Would love to hear your thoughts and opinions? Where is my logic flawed? Is this gameover groceries?
- One of them is here:
Whole Foods has a near-negligble grocery market share. It caters to an upper income client who has no price sensitivity, and any other client who is silly enough to think that paying 40% more for their groceries is going to make them 40% healthier or live 40% longer. This is not a very sophisticated customer base, in other words; they are either rich or ideological. IOW, Whole Foods really has no “customer base” that matters, when it comes to broad market share.
2. Success in the grocery business has three factors. One is PRICE. In order to take market share, Amazon has to be cheaper than Wal Mart. Period. They can have all the sustainable stuff they like on the fringe, but if the core staples aren’t cheaper, they’re not going to grow market.
(It should be pointed out here that grocers make close to 0% on groceries. Where they make their money is in the fringe departments. Florist, drugstore, financial services, etc. Whole Foods is not positioned particularly well in these “fringe” departments, because of the markups they formerly enjoyed on the groceries. So, they have a lot of work to do. )
3. The second success factor is LOCATION. Wal Mart has about 6 thousand stores; Whole Foods has less than 500. So, even if they were to somehow be cheaper than Wal Mart…….people aren’t going to drive very far to save 2%. They’d have to be substantially cheaper, or they need to grow the number of their outlets significantly.
Which leads to another problem: Most Whole Foods stores are not standalone. They cannot be easily altered or expanded to have the Wal Mart grocery footprint, and they will NEED that footprint because consumers also like…..
4. (the third factor) CHOICE. If you don’t have the brands they like, they’ll go elsewhere.
Now to respond to several other notions you espoused:
But it is much more important than that. Whole Foods is a functioning, balanced, profitable network. They produce and buy product and consumers eat it up. They have solved the logistics and inventory problems that Amazon couldn’t.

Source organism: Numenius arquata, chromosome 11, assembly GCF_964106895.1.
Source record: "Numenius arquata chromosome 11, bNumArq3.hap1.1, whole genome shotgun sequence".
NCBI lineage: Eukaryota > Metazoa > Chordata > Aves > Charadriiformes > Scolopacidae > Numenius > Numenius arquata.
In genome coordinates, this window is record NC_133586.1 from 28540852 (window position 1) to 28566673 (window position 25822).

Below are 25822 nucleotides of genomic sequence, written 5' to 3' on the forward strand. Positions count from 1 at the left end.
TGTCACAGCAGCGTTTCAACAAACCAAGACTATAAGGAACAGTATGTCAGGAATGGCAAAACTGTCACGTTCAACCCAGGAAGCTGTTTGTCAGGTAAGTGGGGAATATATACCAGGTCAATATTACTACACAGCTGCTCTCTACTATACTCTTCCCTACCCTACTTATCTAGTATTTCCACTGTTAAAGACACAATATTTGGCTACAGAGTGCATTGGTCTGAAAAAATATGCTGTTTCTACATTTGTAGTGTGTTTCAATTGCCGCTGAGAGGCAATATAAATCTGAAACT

True, sorta. A FEW consumers eat it up, not many. See chart above. But Wal Mart is the daddy of logistics. They have destroyed Mongomery Ward, Sears, JC Penney, and a host of regional retail chains in a raft of businsses by flattening the supply chain and transferring the profits to the bottom line; and there are rumblings that Target may also start to fall out in the near future. Entire MBA-level courses are taught about Wal-Mart’s supply-chain transformation.
Food logistics is specialized, but it still involves trucks. If it involves trucks, then nobody does it like Wal-Mart.
That means online retailers like Amazon MUST offer EVERYTHING your family wants to make it worth your while. Previously that was impossible, thanks to the spoilage problem.
Now that Amazon has solved that, the game is on.
Nobody has that problem solved, sorry. The only way you get to “everything online” is with drone delivery. Don’t bet that Amazon will do that better than Wal Mart will. People do not realize how technologically sophisticated WMT is….which is why….:
Wal-Mart surges to all-time high after earnings crush expectations
Wal-Mart shares surged to an all-time high, jumping more than 10 percent Thursday after the world's largest retailer…
Walmart's U.S. Online Sales Rise 63%
Walmart's e-commerce sales rise 63% following marketplace overhaul, jet.com acquisition
Amazon acquired Whole Foods for $13B. The market caps of the top supermarket chains dropped ~ $13B following the news. In effect Amazon annihilated grocery and the market made Kroger, Costco and Walmart pick up the bill.
Well, that’s not how the stock market actually works. What you have here is a typical market overcorrection based on headlines. On the day before the Whole Foods deal was announced, WMT closed at 79.95; the following day it closed at 78.34, down 2%. An unusually large drop for such a large cap stock, to be sure. It meandered between 78 and 80 for about six weeks, then took off, and is currently selling at 97.5 per share.
So evidently the share holders, 30% of which are very sophisticated institutional investors who are accountable to their customers if they get it wrong……….aren’t worried about Amazon at all.